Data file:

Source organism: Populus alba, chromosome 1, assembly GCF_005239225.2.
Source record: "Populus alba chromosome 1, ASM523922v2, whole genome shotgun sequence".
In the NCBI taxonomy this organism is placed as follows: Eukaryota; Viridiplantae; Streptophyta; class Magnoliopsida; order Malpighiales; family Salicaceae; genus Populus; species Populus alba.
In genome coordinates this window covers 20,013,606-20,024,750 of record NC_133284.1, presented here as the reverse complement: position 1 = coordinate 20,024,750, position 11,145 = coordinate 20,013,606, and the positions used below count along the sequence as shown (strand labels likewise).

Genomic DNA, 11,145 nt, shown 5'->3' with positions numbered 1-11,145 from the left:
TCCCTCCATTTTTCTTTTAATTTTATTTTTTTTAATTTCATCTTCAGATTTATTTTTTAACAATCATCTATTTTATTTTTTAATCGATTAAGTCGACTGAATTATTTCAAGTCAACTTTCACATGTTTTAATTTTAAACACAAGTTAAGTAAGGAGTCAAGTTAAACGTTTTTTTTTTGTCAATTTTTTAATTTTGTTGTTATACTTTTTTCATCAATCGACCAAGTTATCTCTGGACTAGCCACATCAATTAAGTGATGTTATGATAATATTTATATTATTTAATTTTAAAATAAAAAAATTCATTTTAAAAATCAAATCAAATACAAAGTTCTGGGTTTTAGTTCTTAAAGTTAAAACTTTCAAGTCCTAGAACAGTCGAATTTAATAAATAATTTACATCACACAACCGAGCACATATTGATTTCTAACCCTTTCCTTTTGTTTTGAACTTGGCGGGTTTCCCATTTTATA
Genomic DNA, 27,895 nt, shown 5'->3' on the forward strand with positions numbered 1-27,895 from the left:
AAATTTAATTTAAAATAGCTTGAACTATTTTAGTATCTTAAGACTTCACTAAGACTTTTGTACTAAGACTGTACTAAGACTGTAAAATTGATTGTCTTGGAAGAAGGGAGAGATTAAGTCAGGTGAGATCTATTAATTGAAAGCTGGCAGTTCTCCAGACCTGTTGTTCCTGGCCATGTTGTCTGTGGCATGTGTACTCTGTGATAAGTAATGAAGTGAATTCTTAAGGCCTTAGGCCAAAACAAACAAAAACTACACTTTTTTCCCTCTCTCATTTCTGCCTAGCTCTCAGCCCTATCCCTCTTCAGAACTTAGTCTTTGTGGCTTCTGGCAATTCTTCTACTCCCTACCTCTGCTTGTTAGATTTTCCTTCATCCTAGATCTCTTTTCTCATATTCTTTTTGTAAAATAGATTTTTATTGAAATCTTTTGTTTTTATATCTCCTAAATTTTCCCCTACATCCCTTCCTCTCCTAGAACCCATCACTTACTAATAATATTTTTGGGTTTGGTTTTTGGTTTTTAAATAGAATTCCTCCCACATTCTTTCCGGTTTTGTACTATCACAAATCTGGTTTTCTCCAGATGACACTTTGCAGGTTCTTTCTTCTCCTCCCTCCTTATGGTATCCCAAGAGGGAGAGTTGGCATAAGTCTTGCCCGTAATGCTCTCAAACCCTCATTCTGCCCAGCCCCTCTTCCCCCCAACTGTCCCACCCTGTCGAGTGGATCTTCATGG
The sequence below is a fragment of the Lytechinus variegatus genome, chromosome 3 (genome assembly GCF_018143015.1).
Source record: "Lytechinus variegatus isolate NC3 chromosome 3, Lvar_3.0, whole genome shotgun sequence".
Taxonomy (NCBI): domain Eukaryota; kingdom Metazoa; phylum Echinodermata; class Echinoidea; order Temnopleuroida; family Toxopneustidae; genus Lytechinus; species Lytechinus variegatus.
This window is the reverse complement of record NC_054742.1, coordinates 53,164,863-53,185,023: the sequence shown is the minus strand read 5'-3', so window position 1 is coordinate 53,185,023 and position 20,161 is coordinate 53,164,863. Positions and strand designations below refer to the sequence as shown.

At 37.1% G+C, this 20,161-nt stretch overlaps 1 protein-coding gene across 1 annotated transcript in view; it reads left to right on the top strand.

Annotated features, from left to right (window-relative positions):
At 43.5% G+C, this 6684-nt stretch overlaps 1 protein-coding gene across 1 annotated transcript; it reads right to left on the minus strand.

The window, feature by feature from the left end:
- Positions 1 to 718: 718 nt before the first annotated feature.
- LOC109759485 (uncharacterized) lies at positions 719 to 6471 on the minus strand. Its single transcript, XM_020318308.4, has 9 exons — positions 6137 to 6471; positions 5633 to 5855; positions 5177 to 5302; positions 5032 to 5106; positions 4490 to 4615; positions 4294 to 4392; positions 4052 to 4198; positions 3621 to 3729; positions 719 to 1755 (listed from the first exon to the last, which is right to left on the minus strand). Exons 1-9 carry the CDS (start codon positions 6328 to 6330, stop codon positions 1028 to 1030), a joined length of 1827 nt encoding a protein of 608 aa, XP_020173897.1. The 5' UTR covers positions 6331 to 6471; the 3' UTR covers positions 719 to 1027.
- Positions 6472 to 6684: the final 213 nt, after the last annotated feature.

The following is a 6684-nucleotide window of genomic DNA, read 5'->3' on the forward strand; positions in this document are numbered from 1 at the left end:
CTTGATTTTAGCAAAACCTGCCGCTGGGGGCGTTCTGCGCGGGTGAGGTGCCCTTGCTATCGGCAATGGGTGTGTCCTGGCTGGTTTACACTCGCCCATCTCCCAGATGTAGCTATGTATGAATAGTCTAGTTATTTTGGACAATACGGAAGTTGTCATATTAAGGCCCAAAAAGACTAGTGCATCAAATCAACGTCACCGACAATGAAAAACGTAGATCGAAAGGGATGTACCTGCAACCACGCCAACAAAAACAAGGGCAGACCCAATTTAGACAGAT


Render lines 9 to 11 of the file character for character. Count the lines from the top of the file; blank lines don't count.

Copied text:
The sequence below is a fragment of the Lytechinus variegatus genome, chromosome 3 (genome assembly GCF_018143015.1).
Source record: "Lytechinus variegatus isolate NC3 chromosome 3, Lvar_3.0, whole genome shotgun sequence".
Taxonomy (NCBI): domain Eukaryota; kingdom Metazoa; phylum Echinodermata; class Echinoidea; order Temnopleuroida; family Toxopneustidae; genus Lytechinus; species Lytechinus variegatus.